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News > Christ College Archive > Bishop Lucy's flagon - resplendent once again

Bishop Lucy's flagon - resplendent once again

With thanks to our generous Chapel and Heritage Fund donors
Photo credit: Felicity Kilpatrick for Christ College Archive
Photo credit: Felicity Kilpatrick for Christ College Archive

Tucked away in a dimly-lit corner at the bottom of the library stairs, the Bishop Lucy Flagon sits in a glassed cabinet. It is not often noticed but it represents an important part of the school's history and its connection with Bishop Lucy, one of three Bishops of St Davids to be buried in the Chapel.

The silver gilt flagon, which would have held communion wine, is dated 1652. It was a gift to the 'College of Christ at Brecknock' from Bishop Lucy, who was Bishop of St Davids from the Restoration in 1660 to 1677. His name may be familiar from ghost stories you may have heard - or told!   

On display since the early 2000s, the flagon had suffered environmental surface tarnishing. It has been looking rather sad and in need of attention. Over the holidays, and thanks to the support from the Chapel and Heritage Fund, the flagon has been cleaned. Additional museum-quality mitigation strategies in place will slow the tarnishing process and help to maintain its resplendent shine.

The work has been carried out with specialist advice and it has been made possible with the support of donors who have given so willingly to the Chapel and Heritage Fund. With more similar projects already planned, this relatively new fund is already having an impact on the conservation of heritage objects in the school. Our sincere thanks goes to all the Chapel and Heritage Fund supporters who are helping to make a difference. 

Bishop Lucy's flagon is Object No. 3 in the 15 41 Exhibition that leads up to the Mezzanine. It can also be found in the online 15 41 Exhibition where you can read more about how the benevolent Bishop Lucy saved the Chapel from the dereliction wrought by a scheming local brewer. 

Also on the same page is a recollection shared with us by Mark Nolan Powell, which is reproduced with Mark's permission for your enjoyment.


Mark Nolan Powell (SHB 1960-66) recalls an incident that captures the fear instilled into the hearts of young boys by stories of Bishop Lucy's ghost.

It was a dark and stormy night, really, and we were doing our prep up in the Library. Looking outside from there, the Chapel forecourt was pitch black and there were no lights on in the Chapel itself. But you could just see the silhouette of the chapel bell tower against the swirling orange mist of the streetlights beyond.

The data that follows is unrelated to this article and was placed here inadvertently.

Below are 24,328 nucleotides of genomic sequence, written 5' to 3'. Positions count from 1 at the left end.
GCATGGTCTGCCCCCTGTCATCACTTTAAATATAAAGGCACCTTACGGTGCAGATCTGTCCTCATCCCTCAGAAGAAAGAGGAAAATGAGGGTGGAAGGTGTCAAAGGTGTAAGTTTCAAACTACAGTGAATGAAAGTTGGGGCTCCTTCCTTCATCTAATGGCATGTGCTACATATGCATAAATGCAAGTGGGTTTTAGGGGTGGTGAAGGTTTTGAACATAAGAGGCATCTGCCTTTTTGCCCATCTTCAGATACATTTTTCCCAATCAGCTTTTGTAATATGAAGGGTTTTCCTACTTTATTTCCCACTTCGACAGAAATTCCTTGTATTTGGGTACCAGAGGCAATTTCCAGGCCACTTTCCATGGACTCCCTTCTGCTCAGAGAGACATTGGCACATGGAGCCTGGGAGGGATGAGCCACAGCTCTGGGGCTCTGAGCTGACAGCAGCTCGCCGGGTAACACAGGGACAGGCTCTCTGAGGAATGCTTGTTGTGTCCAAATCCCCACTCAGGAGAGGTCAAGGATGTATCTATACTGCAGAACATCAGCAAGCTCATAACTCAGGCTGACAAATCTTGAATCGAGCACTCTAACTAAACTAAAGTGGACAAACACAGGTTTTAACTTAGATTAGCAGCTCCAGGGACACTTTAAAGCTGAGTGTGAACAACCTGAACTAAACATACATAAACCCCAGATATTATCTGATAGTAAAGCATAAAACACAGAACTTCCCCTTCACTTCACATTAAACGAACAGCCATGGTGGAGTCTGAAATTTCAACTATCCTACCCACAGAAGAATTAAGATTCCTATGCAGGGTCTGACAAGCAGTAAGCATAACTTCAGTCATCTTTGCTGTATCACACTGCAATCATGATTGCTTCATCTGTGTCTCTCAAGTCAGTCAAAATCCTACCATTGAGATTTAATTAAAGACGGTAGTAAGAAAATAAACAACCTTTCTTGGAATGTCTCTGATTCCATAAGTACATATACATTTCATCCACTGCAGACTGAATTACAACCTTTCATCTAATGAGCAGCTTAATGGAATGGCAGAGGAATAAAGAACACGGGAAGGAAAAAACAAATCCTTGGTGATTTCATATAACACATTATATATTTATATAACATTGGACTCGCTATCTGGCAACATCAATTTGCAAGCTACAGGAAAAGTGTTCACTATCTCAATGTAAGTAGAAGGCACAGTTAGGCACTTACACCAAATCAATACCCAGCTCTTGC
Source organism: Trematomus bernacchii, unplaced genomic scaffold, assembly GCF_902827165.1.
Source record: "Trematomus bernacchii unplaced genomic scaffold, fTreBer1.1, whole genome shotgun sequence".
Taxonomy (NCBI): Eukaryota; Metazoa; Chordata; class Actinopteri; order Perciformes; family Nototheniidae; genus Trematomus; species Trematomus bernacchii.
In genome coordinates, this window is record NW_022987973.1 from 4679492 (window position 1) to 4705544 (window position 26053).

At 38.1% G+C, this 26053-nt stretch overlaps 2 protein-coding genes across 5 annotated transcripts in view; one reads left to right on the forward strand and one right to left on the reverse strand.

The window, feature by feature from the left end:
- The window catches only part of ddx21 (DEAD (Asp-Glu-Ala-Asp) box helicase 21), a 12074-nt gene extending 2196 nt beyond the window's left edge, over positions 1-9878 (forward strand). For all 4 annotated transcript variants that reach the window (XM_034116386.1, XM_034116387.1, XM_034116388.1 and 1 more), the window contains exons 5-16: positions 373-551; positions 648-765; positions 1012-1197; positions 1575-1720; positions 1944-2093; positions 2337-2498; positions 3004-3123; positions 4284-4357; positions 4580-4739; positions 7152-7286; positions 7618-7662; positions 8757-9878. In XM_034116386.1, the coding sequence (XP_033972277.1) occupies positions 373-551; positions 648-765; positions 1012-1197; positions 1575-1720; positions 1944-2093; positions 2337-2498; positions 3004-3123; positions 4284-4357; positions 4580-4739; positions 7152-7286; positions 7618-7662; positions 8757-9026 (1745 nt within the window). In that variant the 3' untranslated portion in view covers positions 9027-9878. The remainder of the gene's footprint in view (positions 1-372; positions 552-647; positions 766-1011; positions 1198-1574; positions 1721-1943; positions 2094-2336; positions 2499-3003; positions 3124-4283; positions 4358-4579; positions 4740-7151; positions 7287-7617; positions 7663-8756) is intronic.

As we huddled over our books, at a time when there were not any chapel activities scheduled, suddenly the chapel bell started ringing. At first no one took any notice, but it kept going. The bell was near to the Library window so it was loud and impossible to ignore. Someone casually went over to the window to take a look, and there was a stifled gasp as the report came back, "There's no one there. The bell's ringing but the Chapel's all dark. It must be the ghost of Bishop Lucy!” 

This remark referenced two aspects of the school's history and folk lore. Firstly, one of the figurative marble monuments located in the Antechapel was of Bishop Lucy, a former cleric of good repute whose piercing stony stare led us to imagine that he really might have some other-worldly knowledge of what went on in the chapel pews when we were meant to be paying attention to the service.

Secondly, his ghost was supposed to manifest itself on various but always unexpected occasions. So this announcement was greeted partly by cynical teenage disbelief, but also by a migration to the windows overlooking the Chapel to see for ourselves. We stared, and we saw. "Whoa, it's true! No lights! That's very weird! It really is the ghost of Bishop Lucy!"

The speculation and the noise level grew in the Library, and the bell kept tolling. And then quite suddenly it stopped.

In the Chapel yard down below there were lights, people, and voices - but no white spectres or bone-chilling howls. As the tension in the library began to subside, word reached us that it was nothing to be concerned about. Mr Lewis Jones a music teacher had gone into the Chapel to get something from the organ loft, and he had inadvertently become locked inside. Being unable to get the Chapel door open again, and not being able to attract anyone's attention by shouting, he had quite sensibly decided to draw attention to his plight by pulling on the bell rope.

But the chapel was dark. Why were there no lights inside? Oh yes, of course, because Mr Lewis Jones was blind.



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